“The story was you guys were going to Somerset to look after the house while [dad’s friend] Sandy and family went to Spain. Therefore you needed stuff for your holiday, so that’s the need for suitcases. Also as you were going to use Sandy’s car for the duration of your stay at his house. [dad’s neighbour] Elaine had to drive you to Gatwick to collect their car but you did not know where it was parked so you took your bags into the airport so you did not need to return to Elaine’s car once you discovered where Sandy’s car was. Oh the elaborate lies!! Anyway meet up with Sandy and family and [dad’s friend, wife of Sandy] Val gives you an envelope of house rules, what to feed the dog, where the car is parked, places to visit etc but when you open it it’s a flight ticket! Oops must be wrong envelope, we say. Whose name is on the ticket? Queue screaming, surprise, tears, (mainly mine!) and [brother] Kev asking if mum knows about this? Was a fantastic surprise to be a part of!!”

{/EDIT}

He’d managed – in collusion with my mum and sister, to get our passports smuggled to London, to get a bunch of holiday-in-the-sun stuff packed surreptitiously in our cases and got us as far as THE CHECK-IN DESK an hour before the flight before we knew we were going on Holiday, on a plane for the first time. It was utterly amazing, brilliantly planned and we went to Spain and had a fantastic time.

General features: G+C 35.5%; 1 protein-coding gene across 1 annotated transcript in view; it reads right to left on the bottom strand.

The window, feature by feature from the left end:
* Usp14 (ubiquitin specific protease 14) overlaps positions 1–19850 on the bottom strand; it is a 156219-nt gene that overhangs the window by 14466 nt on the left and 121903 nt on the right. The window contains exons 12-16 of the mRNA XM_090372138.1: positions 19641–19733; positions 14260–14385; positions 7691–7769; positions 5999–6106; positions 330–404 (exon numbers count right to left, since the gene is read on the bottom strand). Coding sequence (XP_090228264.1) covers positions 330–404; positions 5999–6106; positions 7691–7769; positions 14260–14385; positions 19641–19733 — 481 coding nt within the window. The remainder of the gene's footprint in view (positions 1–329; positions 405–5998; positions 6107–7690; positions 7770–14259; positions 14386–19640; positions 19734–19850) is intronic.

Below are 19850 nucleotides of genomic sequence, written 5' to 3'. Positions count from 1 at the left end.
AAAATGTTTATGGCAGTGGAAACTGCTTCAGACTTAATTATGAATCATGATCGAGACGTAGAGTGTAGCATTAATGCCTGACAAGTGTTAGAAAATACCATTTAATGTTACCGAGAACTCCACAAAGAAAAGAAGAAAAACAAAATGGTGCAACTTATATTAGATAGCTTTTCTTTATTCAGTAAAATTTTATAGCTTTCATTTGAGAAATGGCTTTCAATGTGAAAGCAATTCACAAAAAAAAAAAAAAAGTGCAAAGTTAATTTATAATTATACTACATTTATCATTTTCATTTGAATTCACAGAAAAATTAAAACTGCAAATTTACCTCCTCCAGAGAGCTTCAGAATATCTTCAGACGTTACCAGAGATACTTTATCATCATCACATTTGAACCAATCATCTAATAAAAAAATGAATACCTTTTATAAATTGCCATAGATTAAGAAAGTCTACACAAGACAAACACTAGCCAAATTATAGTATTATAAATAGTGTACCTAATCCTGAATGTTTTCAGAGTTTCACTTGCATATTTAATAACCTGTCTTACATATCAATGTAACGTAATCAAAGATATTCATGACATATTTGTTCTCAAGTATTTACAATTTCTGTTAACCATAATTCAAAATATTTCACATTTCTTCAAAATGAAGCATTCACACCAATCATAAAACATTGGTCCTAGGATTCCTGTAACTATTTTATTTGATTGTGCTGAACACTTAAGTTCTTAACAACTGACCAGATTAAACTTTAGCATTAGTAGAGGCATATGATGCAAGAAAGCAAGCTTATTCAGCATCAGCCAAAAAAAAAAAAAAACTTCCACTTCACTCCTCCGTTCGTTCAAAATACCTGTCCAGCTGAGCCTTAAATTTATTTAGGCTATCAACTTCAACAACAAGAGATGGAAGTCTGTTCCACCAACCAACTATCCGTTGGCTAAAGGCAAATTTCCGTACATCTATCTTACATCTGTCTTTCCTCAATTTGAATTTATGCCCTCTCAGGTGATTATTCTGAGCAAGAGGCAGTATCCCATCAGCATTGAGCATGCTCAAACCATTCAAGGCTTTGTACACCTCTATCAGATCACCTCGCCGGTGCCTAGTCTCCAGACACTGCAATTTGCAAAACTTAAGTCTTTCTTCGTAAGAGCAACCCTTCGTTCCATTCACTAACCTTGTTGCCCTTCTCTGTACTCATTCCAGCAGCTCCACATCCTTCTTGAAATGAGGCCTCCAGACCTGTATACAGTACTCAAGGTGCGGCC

I still remember the overwhelming emotion and excitement of that moment of realisation. It was like the shit that happens at the end of dream-come-true TV shows, where something seemingly impossible is dreamed up by a production team and a massively elaborate plot is hatched by a full-scale TV crew with a budget to amplify and leverage someone’s emotions for money, and Cilla-Black-or-whover-is-Cilla-in-the-new-millennium gets in their faces and squeezes every ounce of TV-juice out of them. Except this was just my dad being awesome. He didn’t get anything out of it at all. He just liked doing cool shit like that.

Like I said, my relationship with my dad is complicated, but I 100% want to be the kind of dad that will spend months planning a surprise for his kids that will blow their tiny minds. Just because I can.

-o0o-

Happy fathers’ day. And peace to you if the memory of your dad is painful, if the word ‘father‘ actually conjures images of being unsafe, of being hurt, of something you needed to get away from. Being human is a complicated mess, and becoming a parent doesn’t make you a superhero. Terrible people have kids, amazing people have kids. Sometimes terrible people step up and parenthood is the making of them. Sometimes people who appeared amazing are brought down by the responsibilities of parenting. There are no givens in all of this, and we need to find ways to understand our own journeys that inspire us to be better people. As parents, we need to grab those moments of inspiration and replicate them, while taking note of the things that were negative and consciously avoid replicating them.

But srsly, go plan a surprise for your kids, if you have them. Surprises are amazing x